Cock-a-doodle-doo! Huh? Cock-a-doodle-doo! What? COCK-A-DOODLE-DOO! Awakened by a rooster? I’m upset. I live in a city. Portland, Oregon to be exact. I know that many of us in the city are currently half-courting, half-sneering at our Portlandia driven fame and I know that urban farming is popular here, but a ROOSTER?  Seriously? No. How quickly can I google Portland Chicken Ordinance (we have one) and turn that piece of poultry in to the authorities? I’ll put a bird on him…

These are my very grumpy thoughts as I try to will myself from my bed over to the computer. Just then, I hear my neighbor getting out of his bed on the other side of the wall (yes, quarters are THAT close) and I suddenly realize that the rooster noise was coming from his place. It occurs to me that what I was hearing was not a live animal, but rather an app on my neighbor’s phone. Damn. I guess you can take the guy out of Nebraska, but you can’t take Nebraska out of the guy.

Here are some neighbor friendly AND design friendly ideas for alarm clocks:

Source: http://www.designsponge.com/2010/05/diy-project-faceted-alarm-clock.html

This is the DIY faceted wood alarm clock from Design*Sponge. Use it to creatively cover up your conventional digital alarm clock. As I am geometrically challenged, the plans are too complicated for me, but I’m sure you can handle it.

 

Source: www.chapters.indigo.ca

While traveling in Alaska many years ago, my dad asked for a wake-up call at a hotel.  They handed him a clock with ringer bells. Here’s a new version of this classic. White on white. Ghost love.

Source: http://www.pbteen.com/products/bright-side-alarm-clock/?pkey=cclocks-phones-all

I want all of these!  These inexpensive silicone encased clocks can add that much needed punch of color to any room.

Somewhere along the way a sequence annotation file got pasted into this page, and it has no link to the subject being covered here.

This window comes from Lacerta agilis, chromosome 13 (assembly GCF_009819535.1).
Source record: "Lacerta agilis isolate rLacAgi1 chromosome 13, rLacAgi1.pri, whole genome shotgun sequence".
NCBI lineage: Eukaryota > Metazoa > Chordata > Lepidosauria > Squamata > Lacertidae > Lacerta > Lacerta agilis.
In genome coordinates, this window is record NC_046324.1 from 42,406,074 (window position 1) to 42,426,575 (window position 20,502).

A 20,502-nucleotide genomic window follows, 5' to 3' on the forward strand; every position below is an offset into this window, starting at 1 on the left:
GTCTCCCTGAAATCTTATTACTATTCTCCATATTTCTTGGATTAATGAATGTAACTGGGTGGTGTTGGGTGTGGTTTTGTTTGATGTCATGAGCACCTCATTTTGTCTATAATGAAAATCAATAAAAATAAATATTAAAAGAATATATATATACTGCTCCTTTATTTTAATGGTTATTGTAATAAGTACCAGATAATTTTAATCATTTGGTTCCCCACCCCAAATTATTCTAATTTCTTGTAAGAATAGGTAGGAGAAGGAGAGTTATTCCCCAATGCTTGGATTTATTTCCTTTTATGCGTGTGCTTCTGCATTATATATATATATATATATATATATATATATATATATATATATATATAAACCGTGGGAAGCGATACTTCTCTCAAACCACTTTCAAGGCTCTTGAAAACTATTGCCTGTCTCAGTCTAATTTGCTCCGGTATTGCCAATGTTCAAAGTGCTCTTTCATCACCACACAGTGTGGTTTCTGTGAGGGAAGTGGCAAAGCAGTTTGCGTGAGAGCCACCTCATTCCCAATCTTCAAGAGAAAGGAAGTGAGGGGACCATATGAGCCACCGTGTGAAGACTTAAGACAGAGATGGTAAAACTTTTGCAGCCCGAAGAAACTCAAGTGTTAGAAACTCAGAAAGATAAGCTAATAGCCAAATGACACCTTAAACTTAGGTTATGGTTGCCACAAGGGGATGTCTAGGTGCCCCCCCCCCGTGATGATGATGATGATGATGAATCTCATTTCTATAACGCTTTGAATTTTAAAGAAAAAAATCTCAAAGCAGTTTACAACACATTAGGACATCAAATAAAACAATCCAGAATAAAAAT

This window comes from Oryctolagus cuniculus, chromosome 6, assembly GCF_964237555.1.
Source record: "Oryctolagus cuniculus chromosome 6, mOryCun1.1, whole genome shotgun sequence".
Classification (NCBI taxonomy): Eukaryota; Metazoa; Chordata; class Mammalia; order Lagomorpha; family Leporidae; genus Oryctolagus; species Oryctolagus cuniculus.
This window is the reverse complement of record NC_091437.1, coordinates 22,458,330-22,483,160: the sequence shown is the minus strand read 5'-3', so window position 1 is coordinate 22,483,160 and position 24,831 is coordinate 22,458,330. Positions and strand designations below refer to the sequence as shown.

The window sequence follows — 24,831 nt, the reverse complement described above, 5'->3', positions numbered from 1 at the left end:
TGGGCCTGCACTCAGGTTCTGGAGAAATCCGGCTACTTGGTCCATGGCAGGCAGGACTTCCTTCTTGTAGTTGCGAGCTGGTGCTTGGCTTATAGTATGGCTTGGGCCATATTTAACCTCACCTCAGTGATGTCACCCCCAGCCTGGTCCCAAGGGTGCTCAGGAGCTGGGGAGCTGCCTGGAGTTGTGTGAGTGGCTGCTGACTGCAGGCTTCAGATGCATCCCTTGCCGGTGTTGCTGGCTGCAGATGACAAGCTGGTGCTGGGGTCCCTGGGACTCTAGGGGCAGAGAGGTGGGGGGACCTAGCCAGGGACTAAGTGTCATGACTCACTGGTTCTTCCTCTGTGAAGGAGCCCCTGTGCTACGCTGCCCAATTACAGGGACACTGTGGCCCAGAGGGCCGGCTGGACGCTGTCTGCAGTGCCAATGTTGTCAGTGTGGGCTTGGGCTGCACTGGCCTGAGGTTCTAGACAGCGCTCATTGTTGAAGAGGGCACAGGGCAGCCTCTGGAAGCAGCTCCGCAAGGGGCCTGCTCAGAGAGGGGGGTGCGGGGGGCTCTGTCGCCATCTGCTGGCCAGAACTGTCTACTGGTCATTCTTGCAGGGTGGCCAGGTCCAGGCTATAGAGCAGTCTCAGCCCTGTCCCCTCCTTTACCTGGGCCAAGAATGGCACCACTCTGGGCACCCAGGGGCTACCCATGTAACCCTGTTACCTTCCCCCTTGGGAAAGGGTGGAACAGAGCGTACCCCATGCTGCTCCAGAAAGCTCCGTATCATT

Source: https://www.canoeonline.net/shop/inspect/punkt-alarm-clock/3329

I appreciate the sleek and simple design of this analog clock.  It would look right at home in your modern bedroom and it is battery operated, so you don’t have to worry about pesky electricity.

 

Source: http://mmminimal.com/minimal-ring-alarm-clock-designed-for-couples/


And for something a little different… a futuristic alarm clock you can wear!

Sweet dreams, lovelies!

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Bedtime Stories: The Shadow Society

Post by Mark T. Locker.

The Shadow Society by Marie Rutkoski.

Nothing in Darcy Jones’s life has ever been simple. Or normal. Or stable. Left outside of a Chicago firehouse at an early age, she has been in and out of foster homes for most of her life, and her earliest years are a complete blank. She has alway chosen to leave the past forgotten, but when a mysterious boy shows up at her high school, she suddenly finds herself wondering about who she is, who she was, and why this young man seems to be the key to understanding it all.